I agree that the music is annoying, but that's their corporate brand and they're apparently sticking to it. I don't notice foreigners speaking so much Chinese at the intermediate and upper-intermediate level lessons.

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imron
and just stop using the pirated lessons entirely.

It's worth noting that all of ChinesePod's original podcasts (some several hundred lessons) were licensed under a Creative Commons licence. There are torrents available that contain only this content, which is perfectly legitimate and not pirated in any way. Torrents do not necessarily indicate pirated content.

Anyway rant aside, I agree wholeheartedly about supporting people who make things you value, and in figuring out the time/cost tradeoff involved in various activities.

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kdavid

I haven't used ChinesePod in years. However, I have posted here before that (back when I was using it) some of the native "teachers" do not speak with standard pronunciation 100% of the time. This may have been corrected since then.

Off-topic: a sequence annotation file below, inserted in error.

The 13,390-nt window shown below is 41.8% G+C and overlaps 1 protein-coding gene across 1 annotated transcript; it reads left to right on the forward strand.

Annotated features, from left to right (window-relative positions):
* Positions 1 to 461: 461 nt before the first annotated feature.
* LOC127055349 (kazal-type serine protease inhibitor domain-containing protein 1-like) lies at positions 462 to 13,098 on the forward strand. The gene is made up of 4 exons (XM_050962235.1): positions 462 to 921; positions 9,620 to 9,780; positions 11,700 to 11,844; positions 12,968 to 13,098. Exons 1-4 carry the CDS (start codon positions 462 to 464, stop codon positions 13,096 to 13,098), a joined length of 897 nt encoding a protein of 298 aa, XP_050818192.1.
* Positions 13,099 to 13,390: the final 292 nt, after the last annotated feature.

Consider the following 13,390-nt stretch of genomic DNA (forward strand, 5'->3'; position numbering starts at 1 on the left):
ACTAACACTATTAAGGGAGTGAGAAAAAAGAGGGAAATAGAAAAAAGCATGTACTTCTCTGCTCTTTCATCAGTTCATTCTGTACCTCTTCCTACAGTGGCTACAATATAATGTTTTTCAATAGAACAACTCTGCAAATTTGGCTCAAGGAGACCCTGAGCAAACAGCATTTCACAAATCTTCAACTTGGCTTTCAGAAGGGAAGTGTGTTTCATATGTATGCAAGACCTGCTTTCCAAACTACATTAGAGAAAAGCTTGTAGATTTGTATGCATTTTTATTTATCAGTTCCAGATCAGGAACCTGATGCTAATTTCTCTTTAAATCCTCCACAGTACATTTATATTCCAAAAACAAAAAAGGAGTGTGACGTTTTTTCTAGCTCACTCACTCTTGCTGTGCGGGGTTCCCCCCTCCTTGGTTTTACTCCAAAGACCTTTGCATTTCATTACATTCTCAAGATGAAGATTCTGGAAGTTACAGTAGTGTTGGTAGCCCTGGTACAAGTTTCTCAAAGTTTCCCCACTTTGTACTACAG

While it's important for developing good listening skills to be exposed to a variety of accents, I believe it's bad form to ask learners to mimic accented pronunciation.

Most English learners probably wouldn't want to learn to speak English with a heavy US southern drawl.

My two cents...

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feihong

I don't know if it's been corrected, but none of the hosts in the lessons I listened to had a heavy accent. I'm not sure I can claim that they had no accent whatsoever, but I felt the putonghua was always pretty on-the-spot.

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kdavid
I felt the putonghua was always pretty on-the-spot.